Sunday, April 16, 2006

Friday 14th to Sunday 16th April

The piece of which a shorter description would be "Jim Glass is Right", sorry, "Jim Glass is right", is very Timesque. Tim takes issue with complaints that the projected returns on privatising social security were incompatible with US economic growth projections, as apparently he believes that no-one, except Jim Glass, was aware that companies derived income from overseas operations. He then quotes a statistic that 60% of US companies sales derive from home operations, and apparently all of that means "Jim Glass is right".

WW will restrict ourselves to a few comments:

1. The 60% figure seems too low - the Economist run a similar article in February also quoting Patrick Artus's figures and he said 75%.
2. We don't recall Krugman, De Long or Baker saying that US companies did not have overseas operations, or that US consumers did not buy foreign shares, just that it was not likely.
3. Current figures bear that out. There is some slight issue with apples and oranges in the following sets of figures, but it gives some idea of the magnitude. Profits of US companies in 2005 were $1,146 bn, of which overseas operations and US holdings of foreign shares added $334bn bn. However there were also outflows of $128bn, making a net equity addition of $206bn, ie under 20% of total profits. It's important to note here that around 50% of these profits come from Europe, which is not demographically unchallenged itself.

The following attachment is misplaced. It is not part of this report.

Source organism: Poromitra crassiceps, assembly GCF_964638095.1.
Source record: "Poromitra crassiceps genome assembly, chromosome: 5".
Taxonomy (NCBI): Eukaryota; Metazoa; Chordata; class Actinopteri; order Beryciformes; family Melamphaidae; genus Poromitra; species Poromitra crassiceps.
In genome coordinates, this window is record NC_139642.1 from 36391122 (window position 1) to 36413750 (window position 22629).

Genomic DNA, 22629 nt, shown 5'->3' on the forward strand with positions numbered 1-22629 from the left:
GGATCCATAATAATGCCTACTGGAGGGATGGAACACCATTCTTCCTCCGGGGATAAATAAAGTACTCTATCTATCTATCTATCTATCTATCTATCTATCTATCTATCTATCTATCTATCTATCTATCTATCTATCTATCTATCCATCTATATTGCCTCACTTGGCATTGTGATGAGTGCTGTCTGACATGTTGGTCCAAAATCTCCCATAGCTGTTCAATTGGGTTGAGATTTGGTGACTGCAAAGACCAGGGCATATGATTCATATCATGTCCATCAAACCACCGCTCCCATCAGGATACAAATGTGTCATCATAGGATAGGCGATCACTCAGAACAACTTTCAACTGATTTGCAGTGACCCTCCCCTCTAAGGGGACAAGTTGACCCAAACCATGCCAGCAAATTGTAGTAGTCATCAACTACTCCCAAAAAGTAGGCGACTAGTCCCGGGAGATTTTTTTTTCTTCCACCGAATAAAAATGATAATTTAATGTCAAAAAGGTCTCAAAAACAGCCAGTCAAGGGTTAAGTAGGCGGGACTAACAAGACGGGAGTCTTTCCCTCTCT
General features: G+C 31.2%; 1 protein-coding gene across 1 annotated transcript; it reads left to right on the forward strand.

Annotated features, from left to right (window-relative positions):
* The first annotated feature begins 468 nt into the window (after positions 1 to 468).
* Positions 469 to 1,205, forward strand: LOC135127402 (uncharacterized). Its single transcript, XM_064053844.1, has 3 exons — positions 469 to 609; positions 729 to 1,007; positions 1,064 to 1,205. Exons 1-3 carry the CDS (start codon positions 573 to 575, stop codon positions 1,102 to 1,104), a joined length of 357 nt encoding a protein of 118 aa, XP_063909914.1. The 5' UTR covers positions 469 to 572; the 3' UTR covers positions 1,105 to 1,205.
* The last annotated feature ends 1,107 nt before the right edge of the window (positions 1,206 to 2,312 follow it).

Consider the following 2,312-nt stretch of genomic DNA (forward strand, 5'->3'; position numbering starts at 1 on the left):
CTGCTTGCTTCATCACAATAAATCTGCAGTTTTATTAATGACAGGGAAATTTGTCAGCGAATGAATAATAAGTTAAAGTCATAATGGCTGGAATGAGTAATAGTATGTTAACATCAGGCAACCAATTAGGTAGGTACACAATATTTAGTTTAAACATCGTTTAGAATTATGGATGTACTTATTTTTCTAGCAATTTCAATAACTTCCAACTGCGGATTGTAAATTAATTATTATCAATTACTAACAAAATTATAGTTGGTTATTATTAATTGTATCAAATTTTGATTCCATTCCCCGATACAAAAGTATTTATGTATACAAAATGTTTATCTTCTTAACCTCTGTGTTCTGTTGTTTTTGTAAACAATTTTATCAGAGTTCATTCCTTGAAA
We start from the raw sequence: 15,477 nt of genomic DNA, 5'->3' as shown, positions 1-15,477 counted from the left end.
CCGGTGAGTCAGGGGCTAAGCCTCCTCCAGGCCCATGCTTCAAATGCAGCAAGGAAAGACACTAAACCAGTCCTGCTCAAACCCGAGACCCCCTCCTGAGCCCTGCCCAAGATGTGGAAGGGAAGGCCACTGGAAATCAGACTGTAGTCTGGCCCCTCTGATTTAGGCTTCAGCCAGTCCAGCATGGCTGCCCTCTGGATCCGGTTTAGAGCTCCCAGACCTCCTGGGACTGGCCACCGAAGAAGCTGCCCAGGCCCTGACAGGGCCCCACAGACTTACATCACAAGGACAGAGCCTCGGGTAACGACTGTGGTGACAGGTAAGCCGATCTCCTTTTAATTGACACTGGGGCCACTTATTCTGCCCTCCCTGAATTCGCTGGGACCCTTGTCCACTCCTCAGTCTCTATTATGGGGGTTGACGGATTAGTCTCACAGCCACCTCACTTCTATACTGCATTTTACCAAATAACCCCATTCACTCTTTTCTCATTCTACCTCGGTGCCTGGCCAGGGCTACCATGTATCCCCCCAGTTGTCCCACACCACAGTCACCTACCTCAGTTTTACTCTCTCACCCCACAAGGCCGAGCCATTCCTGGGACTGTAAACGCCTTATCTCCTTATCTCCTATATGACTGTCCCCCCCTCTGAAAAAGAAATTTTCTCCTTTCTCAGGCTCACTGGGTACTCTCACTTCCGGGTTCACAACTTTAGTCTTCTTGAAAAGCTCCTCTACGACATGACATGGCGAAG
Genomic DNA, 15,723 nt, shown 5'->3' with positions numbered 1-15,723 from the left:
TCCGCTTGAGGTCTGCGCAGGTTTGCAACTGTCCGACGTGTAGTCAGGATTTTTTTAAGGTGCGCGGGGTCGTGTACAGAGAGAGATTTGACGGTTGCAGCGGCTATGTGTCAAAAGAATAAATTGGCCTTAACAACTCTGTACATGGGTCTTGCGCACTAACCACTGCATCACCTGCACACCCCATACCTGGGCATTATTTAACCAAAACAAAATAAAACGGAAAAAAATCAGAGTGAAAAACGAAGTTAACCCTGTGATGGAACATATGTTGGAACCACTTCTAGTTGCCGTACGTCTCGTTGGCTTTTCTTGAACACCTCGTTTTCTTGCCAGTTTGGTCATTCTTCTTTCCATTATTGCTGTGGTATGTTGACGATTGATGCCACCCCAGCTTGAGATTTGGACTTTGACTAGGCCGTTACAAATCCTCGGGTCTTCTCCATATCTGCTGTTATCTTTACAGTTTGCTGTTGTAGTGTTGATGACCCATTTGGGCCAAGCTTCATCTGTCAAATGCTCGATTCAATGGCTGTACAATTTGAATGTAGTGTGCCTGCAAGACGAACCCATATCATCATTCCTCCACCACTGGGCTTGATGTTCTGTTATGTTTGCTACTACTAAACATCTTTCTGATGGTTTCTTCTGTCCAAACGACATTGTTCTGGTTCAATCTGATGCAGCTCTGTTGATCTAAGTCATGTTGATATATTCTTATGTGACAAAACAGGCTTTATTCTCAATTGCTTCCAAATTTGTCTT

4. Furthermore those aren't the only inflows and outflows. In 2005 US GDP was 12,487 bn, and then there was 508bn of income from abroad and 474 bn of income flowing overseas. So the net earnings from income abroad was just 34 bn. In the context of US GDP then this is about 1/4 of 1%. If you think about it in terms of equivalent people then that would be about 600,000. I think there is something like 40m retired US citizens, a number that is rising quickly. So even if they got all the returns then it would mean their incomes were about 2% higher than they would otherwise be).
5. But can the situation change? Jim Glass envisages people sending their savings directly to Chinese mutual funds, presumably when they exist. However there are many signs that the situation will worsen. The current account is obviously the major thing to note here. Indeed the fact the US has a surplus on overseas income at all is somewhat of a mystery, and in this excellent summary Barry Eichengreen looks at the arguments. The two most commonly heard are in conflict - and as Eichengreen says there is apparently no reason to believe that the US can continue earning higher returns on its investments than it pays to overseas holders. Why? Because Markets Work.

Broadly speaking the issue here, as it has been in many of these discussions over the years, is a fallacy of composition. Because we can diversify our portfolios (or at least diversify our portfolios of quoted company shares, which is not the same thing) and even get some income from abroad, it is believed that everyone can do it, and perhaps worse, that everyone is doing it.

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